'Tax' a Dirty Word for Referendums, Study Says

By Krol, Eric | Daily Herald (Arlington Heights, IL), April 2, 2005 | Go to article overview

'Tax' a Dirty Word for Referendums, Study Says


Krol, Eric, Daily Herald (Arlington Heights, IL)


Byline: Eric Krol Daily Herald Political Writer

Suburban Cook County residents have been a lot more likely to vote to raise their own taxes in the past decade - provided the question they're voting on omits the word "tax."

From 1995 through the February primary, voters approved proposals in tax referendums without the apparently evil t-word in them at a 69 percent clip. For schools, towns, park districts and the like that used the "tax" word in their question, success came only 43 percent of the time.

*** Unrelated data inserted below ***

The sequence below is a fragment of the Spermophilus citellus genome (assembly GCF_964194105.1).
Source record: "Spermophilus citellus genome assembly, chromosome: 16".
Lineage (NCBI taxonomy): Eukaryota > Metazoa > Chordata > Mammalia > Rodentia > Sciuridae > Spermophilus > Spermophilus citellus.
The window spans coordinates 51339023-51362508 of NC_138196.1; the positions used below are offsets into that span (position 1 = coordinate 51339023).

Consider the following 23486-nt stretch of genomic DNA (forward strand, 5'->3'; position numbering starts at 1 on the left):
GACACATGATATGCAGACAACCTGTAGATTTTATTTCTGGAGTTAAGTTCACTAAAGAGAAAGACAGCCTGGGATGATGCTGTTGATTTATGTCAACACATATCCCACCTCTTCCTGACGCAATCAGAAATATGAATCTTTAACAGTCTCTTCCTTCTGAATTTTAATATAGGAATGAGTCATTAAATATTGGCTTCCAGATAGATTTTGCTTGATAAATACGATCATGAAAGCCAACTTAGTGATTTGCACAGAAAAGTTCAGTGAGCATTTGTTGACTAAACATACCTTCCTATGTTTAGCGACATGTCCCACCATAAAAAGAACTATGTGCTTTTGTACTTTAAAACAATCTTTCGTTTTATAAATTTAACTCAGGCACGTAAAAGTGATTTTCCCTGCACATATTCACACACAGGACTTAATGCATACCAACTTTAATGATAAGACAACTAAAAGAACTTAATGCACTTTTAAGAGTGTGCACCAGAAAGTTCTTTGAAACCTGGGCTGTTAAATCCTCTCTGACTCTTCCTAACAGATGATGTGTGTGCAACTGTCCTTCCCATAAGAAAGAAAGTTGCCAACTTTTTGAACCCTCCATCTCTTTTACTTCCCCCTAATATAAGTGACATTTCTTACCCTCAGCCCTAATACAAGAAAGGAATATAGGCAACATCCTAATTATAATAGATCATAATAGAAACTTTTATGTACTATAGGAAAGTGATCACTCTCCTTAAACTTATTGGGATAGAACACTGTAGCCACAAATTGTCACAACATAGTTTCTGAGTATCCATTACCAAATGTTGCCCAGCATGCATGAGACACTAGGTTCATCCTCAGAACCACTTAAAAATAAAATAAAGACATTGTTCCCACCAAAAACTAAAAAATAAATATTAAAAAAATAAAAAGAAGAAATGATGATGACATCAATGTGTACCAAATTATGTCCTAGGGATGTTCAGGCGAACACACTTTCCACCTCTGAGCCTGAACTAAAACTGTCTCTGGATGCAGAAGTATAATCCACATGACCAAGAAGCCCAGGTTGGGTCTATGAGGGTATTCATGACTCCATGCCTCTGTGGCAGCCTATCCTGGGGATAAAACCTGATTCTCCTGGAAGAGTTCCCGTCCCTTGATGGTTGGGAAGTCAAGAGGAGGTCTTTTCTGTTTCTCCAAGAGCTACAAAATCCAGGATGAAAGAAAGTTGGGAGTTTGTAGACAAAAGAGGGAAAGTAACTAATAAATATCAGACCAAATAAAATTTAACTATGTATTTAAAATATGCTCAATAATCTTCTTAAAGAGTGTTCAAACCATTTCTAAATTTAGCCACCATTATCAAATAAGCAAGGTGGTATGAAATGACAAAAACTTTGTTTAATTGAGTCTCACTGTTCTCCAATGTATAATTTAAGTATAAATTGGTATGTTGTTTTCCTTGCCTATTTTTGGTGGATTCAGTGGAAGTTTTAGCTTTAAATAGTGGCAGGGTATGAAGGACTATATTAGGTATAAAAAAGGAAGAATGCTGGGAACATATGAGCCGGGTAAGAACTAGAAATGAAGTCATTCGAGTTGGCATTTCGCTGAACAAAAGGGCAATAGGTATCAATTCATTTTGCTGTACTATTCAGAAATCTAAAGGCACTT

That's the key finding of a first-of-its-kind study by Cook County Clerk David Orr tracking referendum results for the past 10 years.

"Generally, I think voters are shrewd. Obviously, they must know the money is coming from somewhere," said Orr in explaining the disparity between the two types of tax questions. "Even though people know they'll have to pay, they're voting to approve."

The central difference, according to the study, is that bond referendums typically don't contain the word "tax," instead asking voters simply whether bonds should be issued, say, to build a new high school. Those were approved at the 69 percent rate, even though voters still will be bearing the brunt in their pocketbook.

It's the other type of tax referendum, the tax rate question, that lagged at 43 percent. Those questions typically ask voters whether the property tax rate should be raised a few cents and often don't explain what the money would be used for.

"It may be that word 'tax,'" Orr said. "Most politicians from both parties make 'tax' seem like an evil word. …

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